San Diego St. 55, UNLV 45

On short rest, both San Diego State and UNLV were laboring,

gasping for air and feeling the effects of tired legs and aching

arms.

Kawhi Leonard would have none of it.

“I just came out with high energy,” San Diego State’s

fantastic freshman said after leading the fourth-seeded Aztecs

(25-8) to the Mountain West Conference title Saturday – and the

automatic NCAA tournament bid that comes with it.

Leonard scored 16 points, grabbed a career-best 21 rebounds and

sank all eight of his free throws in the final two minutes as San

Diego State fended off UNLV 55-45.

Third-seeded UNLV also burnished its NCAA credentials during the

week. The Runnin’ Rebels (25-8) hope to join San Diego State, No. 8

New Mexico and No. 14 BYU in the field that’s announced Sunday.

“This is high level basketball,” Aztecs coach Steve Fisher

said. “This is a really good league that has nine teams in it and

four of us are going to go to the NCAA tournament. That’s

representing your league well.”

It’s time to really represent, Fisher suggested.

“Now what we need to do is step up and win a few games,” he

said. “That’s the challenge we will all face. I think New Mexico

will get the highest seed that we’ve ever had. That will help. I

don’t know about the rest of us. But we need to roll up our sleeves

and find a way to win some games now.”

San Diego State upset New Mexico in the semifinals, the highest

ranked team the Aztecs have ever beaten away from home, and on

Saturday sealed its fifth straight postseason berth – a first in

the program’s 89-year history.

Leonard, who averaged 9.5 rebounds in the regular season,

finished with 39 rebounds in 72 hours and was named the

tournament’s most valuable player.

Yet, he sealed the title with his prowess and poise at the

line.

His two free throws with 1:54 left gave San Diego State a 48-42

lead, and he made six more in the final 54 seconds to hold off the

Runnin’ Rebels, who got 11 points each from Tre’Von Willis and

Oscar Bellfield.

D.J. Gay added 11 points for San Diego State, which lost 52-50

to Utah in last year’s title game, then turned over its roster

after losing four starters.

“A lot of new faces – but a lot of talented new faces,” Fisher

said. “We got beat last year by Utah by two, and we lost four

starters and five of our top eight guys. This group, we knew we

were going to be good; we didn’t know how good.”

Both teams were worn out after upsetting ranked teams in

emotional, hard-fought semifinals Friday night, the Aztecs

dispatching top-seeded New Mexico and UNLV ousting BYU, the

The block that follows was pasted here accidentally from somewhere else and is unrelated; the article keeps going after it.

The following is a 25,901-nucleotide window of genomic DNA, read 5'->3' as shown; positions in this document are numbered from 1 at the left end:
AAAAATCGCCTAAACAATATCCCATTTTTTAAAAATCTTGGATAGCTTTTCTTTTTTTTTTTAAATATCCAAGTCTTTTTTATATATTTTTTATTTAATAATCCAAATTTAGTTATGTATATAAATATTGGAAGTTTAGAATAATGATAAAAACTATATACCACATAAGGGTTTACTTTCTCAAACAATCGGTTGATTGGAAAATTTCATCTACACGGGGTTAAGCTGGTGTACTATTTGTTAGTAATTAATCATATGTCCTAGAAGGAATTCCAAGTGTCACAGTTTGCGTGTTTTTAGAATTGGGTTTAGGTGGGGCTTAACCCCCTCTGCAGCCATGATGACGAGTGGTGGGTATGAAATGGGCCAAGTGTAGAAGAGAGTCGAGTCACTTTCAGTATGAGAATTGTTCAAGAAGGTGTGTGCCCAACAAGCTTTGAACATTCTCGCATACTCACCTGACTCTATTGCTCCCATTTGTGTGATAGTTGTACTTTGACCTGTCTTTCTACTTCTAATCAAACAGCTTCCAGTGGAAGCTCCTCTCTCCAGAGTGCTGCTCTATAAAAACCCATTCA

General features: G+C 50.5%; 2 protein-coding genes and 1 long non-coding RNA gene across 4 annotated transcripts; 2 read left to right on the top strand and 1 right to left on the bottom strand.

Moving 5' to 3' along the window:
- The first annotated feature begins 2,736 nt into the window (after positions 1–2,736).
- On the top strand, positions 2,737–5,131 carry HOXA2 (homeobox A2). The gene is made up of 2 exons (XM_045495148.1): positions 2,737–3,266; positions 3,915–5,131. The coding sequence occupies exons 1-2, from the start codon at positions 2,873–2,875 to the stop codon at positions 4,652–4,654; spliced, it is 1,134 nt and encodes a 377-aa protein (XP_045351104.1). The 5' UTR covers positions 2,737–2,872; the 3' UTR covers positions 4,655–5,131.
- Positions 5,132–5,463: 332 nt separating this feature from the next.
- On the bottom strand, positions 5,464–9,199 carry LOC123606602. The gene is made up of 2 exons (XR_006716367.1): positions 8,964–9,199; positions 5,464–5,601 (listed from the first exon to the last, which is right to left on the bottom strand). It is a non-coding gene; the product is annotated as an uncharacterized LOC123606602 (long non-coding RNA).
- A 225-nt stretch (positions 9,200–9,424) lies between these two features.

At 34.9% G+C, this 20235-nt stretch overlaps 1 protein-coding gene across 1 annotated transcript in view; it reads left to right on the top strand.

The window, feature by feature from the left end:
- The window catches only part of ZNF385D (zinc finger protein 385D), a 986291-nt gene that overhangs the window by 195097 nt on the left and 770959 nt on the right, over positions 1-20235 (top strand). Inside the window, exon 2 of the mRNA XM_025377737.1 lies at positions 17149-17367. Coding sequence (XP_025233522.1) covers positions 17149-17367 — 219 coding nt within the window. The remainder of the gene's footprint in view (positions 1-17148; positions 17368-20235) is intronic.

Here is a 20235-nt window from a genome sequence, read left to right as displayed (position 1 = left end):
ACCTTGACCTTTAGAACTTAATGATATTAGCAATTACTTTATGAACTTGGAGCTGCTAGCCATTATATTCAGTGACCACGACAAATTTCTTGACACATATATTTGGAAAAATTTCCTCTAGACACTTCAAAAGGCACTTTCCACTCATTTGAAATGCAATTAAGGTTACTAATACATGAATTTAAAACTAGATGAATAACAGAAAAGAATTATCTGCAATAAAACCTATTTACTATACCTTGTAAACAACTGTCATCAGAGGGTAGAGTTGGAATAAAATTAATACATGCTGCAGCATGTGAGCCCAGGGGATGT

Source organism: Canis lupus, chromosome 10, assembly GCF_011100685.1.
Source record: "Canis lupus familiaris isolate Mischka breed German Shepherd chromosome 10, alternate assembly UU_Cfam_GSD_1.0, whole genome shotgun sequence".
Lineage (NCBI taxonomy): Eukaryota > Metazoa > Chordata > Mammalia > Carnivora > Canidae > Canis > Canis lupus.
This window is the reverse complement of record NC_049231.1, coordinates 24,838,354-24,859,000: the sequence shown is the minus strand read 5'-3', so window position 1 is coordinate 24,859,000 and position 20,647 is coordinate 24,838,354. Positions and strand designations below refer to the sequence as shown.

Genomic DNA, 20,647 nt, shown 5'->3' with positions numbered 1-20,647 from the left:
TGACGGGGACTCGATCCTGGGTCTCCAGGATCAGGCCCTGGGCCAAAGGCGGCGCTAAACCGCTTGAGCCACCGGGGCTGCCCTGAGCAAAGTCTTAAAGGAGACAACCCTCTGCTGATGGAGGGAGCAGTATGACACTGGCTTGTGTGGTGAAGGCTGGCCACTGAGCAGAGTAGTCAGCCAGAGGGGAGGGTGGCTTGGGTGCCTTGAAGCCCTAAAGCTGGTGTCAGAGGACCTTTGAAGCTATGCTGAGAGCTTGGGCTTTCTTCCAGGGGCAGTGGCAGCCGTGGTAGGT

tournament’s second seed.

The toll of those taxing wins showed up Saturday afternoon as

both teams struggled to find an offensive rhythm. Time and again,

shots that were falling a night earlier clanged off the front of

the iron.

And Leonard was crashing each and every board, collecting seven

offensive rebounds and 14 more off the defensive glass.

“Leonard is fantastic. He does a terrific job in every way. He

may set the standard for strong athletes, combination of both

strength and athleticism,” UNLV coach Lon Kruger said.

It took a flurry of baskets in the final two minutes of the

first half for the Aztecs to take a 25-22 lead into the locker

room.

With Leonard knocking down his foul shots and cleaning up the

glass, the Runnin’ Rebels didn’t have a chance in the final

minutes.

“There’s no way you can keep him off the boards,” teammate

Billy White insisted. “That’s what he likes to do. … Sometimes I

think it’s impossible to make a rebound, he’s just there.”

At 6-foot-7 and 225 pounds, Leonard isn’t usually the biggest

player on the court, but he plays like it.

“You just got to be fearless and just have heart and just

crash, just crash every board that goes up, try to hit a body,”

Leonard said.

Fisher took pride in having outrecruited schools from the Pac-10

for the services of California’s Mr. Basketball.

“We don’t have to get on knee pads to recruit against the

Pac-10,” Fisher said. “We don’t beat ’em often. But we got a guy

that right now they would all love a mulligan to try to get

involved with him. He’s a San Diego State Aztec and will be

forever.”

Or at least for another year.

Leonard said he’s coming back for his sophomore season, and that

means the rest of the league’s coaches will have him squarely on

their minds when they hit the recruiting trail.

“He’s awfully tough,” Kruger said. “Everybody would like to

recruit a guy to match up with him, but it’s hard to find

those.”